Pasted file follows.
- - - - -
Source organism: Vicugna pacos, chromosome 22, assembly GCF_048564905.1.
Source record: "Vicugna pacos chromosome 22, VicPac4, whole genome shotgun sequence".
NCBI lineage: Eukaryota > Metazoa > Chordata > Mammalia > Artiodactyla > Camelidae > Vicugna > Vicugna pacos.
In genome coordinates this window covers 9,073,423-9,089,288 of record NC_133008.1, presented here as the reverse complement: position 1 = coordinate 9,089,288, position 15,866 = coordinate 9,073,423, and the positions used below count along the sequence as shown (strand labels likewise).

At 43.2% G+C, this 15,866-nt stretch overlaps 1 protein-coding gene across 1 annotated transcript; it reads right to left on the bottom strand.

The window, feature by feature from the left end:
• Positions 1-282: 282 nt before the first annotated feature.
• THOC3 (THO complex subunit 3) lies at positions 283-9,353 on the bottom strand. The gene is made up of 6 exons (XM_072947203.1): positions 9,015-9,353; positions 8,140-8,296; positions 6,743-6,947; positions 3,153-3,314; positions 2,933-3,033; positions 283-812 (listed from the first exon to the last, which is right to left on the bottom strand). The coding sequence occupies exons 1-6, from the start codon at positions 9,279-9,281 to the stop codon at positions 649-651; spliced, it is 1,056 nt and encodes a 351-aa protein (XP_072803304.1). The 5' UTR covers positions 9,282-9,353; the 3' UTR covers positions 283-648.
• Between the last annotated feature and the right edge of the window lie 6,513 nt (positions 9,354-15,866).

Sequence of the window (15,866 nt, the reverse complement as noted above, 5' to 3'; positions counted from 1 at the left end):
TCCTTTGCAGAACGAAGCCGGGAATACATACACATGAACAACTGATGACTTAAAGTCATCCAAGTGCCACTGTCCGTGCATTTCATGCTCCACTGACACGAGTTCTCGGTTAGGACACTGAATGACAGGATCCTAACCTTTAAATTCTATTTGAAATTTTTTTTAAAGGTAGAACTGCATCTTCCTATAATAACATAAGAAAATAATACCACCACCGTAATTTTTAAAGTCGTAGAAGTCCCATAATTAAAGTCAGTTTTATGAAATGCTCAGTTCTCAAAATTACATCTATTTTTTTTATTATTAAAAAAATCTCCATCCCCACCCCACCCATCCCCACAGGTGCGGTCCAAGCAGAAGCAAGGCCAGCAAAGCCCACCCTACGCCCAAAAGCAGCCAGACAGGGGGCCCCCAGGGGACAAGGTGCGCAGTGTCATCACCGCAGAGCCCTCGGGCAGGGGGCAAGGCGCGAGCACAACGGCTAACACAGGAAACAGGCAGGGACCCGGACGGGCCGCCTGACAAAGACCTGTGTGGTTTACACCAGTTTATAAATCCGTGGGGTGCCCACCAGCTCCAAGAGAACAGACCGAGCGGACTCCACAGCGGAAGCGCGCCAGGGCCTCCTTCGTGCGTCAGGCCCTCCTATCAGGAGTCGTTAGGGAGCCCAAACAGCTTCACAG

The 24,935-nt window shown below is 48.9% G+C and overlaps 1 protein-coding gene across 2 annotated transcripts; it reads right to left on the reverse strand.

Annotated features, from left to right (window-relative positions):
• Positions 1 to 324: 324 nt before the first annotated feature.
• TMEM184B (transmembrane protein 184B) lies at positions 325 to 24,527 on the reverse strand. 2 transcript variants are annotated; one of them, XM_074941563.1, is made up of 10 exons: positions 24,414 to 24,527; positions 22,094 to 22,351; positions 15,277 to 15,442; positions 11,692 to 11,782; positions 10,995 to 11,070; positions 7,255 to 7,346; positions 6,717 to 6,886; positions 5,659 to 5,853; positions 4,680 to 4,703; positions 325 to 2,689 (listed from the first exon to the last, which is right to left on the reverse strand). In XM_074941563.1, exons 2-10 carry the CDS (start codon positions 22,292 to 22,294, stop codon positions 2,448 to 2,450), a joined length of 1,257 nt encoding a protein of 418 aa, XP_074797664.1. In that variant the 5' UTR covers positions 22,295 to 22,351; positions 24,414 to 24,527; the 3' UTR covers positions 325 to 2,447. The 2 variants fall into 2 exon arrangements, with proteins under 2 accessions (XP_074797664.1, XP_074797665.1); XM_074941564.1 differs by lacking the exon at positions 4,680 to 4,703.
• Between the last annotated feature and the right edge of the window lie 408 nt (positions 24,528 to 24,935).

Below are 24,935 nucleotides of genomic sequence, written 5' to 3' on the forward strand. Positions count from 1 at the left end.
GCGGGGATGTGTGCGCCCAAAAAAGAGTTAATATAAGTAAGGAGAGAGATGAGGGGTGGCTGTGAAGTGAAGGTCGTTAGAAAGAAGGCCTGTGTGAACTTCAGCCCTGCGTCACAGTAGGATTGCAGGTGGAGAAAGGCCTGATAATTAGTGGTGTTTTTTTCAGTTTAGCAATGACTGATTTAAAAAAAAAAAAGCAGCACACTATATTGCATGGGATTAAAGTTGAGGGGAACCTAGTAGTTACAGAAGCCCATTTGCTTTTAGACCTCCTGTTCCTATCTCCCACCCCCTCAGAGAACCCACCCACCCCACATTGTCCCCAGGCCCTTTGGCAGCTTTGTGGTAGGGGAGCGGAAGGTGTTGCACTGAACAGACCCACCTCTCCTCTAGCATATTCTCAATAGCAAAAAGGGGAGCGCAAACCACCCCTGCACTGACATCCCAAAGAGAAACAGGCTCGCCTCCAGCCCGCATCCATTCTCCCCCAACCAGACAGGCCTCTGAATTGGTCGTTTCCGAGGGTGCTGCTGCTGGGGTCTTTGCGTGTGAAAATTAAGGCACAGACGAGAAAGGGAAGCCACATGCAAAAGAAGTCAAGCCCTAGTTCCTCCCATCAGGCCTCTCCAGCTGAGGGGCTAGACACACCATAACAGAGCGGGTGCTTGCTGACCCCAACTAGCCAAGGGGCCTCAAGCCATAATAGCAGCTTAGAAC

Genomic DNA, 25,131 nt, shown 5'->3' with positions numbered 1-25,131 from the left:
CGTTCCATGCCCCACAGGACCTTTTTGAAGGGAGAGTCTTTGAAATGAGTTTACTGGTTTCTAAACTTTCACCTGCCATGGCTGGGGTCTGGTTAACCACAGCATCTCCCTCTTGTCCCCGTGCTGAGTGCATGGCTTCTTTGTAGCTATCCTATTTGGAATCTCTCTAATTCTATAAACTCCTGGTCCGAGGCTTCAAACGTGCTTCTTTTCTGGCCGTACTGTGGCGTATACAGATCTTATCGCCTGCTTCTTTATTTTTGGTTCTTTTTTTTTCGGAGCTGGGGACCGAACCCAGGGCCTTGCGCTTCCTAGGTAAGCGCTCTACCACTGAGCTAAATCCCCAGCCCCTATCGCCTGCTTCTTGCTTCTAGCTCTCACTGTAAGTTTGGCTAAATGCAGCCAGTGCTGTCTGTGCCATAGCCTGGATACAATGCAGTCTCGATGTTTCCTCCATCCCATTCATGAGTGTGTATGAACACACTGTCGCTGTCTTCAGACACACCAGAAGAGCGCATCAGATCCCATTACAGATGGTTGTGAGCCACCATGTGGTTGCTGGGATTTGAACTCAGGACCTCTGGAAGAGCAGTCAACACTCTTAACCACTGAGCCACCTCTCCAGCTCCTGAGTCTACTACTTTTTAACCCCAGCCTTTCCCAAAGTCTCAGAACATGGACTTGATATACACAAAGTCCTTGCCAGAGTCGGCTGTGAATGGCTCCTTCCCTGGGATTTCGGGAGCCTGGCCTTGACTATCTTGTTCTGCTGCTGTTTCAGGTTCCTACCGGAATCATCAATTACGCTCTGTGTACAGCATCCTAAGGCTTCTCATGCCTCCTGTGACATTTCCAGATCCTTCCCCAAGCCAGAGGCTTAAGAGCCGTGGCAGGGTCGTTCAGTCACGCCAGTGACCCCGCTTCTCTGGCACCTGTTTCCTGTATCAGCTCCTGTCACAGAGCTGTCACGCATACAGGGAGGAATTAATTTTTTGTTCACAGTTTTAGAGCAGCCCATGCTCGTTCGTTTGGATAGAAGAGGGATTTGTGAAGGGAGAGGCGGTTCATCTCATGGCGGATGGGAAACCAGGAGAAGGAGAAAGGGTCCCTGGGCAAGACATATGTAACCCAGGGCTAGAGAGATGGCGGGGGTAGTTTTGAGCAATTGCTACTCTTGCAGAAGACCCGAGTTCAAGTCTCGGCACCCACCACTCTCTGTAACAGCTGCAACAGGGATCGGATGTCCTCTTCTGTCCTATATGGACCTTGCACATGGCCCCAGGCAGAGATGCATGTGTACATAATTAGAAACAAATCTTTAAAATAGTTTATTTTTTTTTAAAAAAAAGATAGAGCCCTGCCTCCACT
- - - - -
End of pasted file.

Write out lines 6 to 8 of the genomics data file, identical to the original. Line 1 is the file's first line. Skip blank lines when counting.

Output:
The window, feature by feature from the left end:
• Positions 1-282: 282 nt before the first annotated feature.
• THOC3 (THO complex subunit 3) lies at positions 283-9,353 on the bottom strand. The gene is made up of 6 exons (XM_072947203.1): positions 9,015-9,353; positions 8,140-8,296; positions 6,743-6,947; positions 3,153-3,314; positions 2,933-3,033; positions 283-812 (listed from the first exon to the last, which is right to left on the bottom strand). The coding sequence occupies exons 1-6, from the start codon at positions 9,279-9,281 to the stop codon at positions 649-651; spliced, it is 1,056 nt and encodes a 351-aa protein (XP_072803304.1). The 5' UTR covers positions 9,282-9,353; the 3' UTR covers positions 283-648.